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  • Provenance

    Private Collection, New Jersey
    Rago Arts and Auction Center, New York, Post-War and Contemporary Art, May 19, 2007, lot 502
    Private Collection, New York

  • Catalogue Essay

    As a trail blazer of appropriation, Richard Pettibone raised controversial issues surrounding ownership within artistic representation. Pettibone paved the way for artists of the 1980’s by blurring the lines between an original and a replicated image. Re-producing works by Frank Stella, Roy Lichtenstein and Andy Warhol, in a reduced scale, Pettibone infused his appropriations with a satirical edge. In response to the utilization of the term “appropriation artists” Pettibone explains, “You don’t often hear about Andy being called an appropriation artist, but he was. Someone asked me once about Andy doing an appropriation with the Last Supper paintings, and I remarked that Andy’s soup cans are an appropriation, he just wasn’t appropriating an old master, he was appropriating a commercial artist. I thought about these ideas when I chose artists to work on. In the end, I chose the artists that I was nuts about.” (Richard Pettibone, exh. cat., The Frances Young Tang Teaching Museum and Art Gallery at Skidmore College, 2005, p. 16).

    The present lot is a rare 1968 Richard Pettibone appropriation painting that re-presents Andy Warhol’s Saturday Disaster of 1964. Warhol’s provocative Disaster Series highlighted America’s, and in particular Warhol’s fascination with the powerful American media. Gleaned from newspaper stories, the horrifying images pulse with the dark undercurrent of tragic disaster. By reproducing classic works in reduced scale, Pettibone seems to prosper artistically while simultaneously embracing the critical nature of his work. Created just shortly after Warhol’s original Saturday Disaster, Pettibone’s miniature masterpiece incorporates repeated imagery and Warhol’s infamous “Hooker Green.” In his Disaster Series, Andy Warhol utilized cropping and repetition to create a more forceful impact, the crashes and explosions seem to occur visually again and again, as though part of a nightmare. Pettibone has taken this repeated expose to media content and compacted it into a miniature work of astounding impact and precise craft. Roberta Smith states that Richard Pettibone “has made art that he can call his own. Its emotional wisdom for the artistically inclined is bracingly clear: love art, love yourself, do what you have to do and what only you can do. Utter honesty is the only path to originality.” (R. Smith, “Imitations That Transcend Flattery,” The New York Times, July 15, 2005).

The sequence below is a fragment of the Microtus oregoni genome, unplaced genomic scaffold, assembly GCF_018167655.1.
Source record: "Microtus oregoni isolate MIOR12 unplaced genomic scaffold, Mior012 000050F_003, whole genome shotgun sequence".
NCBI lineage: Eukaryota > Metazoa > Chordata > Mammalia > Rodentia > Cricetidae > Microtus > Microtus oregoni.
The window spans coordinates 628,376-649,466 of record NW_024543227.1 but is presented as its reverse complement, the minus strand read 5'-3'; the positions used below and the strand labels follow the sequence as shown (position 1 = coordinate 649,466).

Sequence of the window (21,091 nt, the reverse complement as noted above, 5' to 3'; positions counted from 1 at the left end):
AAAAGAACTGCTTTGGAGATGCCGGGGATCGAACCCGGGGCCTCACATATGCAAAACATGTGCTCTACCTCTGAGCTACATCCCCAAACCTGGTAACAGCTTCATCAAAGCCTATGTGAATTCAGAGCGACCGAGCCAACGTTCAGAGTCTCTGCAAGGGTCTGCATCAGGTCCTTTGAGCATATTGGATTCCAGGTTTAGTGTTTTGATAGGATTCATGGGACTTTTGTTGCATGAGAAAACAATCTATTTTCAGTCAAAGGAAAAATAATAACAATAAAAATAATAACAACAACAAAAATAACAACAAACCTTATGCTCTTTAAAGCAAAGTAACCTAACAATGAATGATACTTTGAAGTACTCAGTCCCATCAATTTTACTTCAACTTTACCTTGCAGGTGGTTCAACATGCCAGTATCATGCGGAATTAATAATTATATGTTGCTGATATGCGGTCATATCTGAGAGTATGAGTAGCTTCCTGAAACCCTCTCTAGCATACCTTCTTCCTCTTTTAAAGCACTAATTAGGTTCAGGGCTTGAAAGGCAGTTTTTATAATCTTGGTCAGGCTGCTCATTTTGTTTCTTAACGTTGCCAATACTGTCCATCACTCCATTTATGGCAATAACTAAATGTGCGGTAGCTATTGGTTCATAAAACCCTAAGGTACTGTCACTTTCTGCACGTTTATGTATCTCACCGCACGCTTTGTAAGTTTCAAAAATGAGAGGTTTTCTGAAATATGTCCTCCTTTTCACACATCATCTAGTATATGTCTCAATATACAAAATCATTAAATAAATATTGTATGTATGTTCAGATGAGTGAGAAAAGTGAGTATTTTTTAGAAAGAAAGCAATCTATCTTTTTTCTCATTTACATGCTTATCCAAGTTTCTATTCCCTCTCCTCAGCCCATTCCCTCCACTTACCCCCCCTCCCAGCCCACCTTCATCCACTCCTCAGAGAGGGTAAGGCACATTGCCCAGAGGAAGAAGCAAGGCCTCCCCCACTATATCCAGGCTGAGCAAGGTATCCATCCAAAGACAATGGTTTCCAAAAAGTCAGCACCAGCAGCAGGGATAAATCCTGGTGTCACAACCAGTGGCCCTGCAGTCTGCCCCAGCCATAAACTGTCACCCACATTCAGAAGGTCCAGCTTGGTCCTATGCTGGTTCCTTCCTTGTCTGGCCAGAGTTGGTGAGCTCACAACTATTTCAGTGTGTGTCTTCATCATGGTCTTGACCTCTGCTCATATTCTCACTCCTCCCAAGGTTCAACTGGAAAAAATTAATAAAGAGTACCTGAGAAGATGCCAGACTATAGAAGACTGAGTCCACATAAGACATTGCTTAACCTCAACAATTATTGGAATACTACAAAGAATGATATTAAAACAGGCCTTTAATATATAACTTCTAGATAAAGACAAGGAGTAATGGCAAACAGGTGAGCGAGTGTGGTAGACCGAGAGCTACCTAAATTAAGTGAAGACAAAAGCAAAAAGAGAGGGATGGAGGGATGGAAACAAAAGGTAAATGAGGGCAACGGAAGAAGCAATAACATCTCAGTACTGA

191

Andy Warhol Saturday Disaster 1964

1968
acrylic, silkscreen on canvas, in artist's frame
8 1/4 x 11 1/4 in. (21 x 28.6 cm.)
Signed, titled and dated "Andy Warhol Saturday Disaster 1964 R Pettibone 1968" along the stretcher bar.

Estimate
$100,000 - 150,000 

Sold for $112,500

Contact Specialist
Amanda Stoffel
Head of Day Sale
[email protected]
+1 212 940 1261

Contemporary Art Day Sale

New York 16 May 2014 11am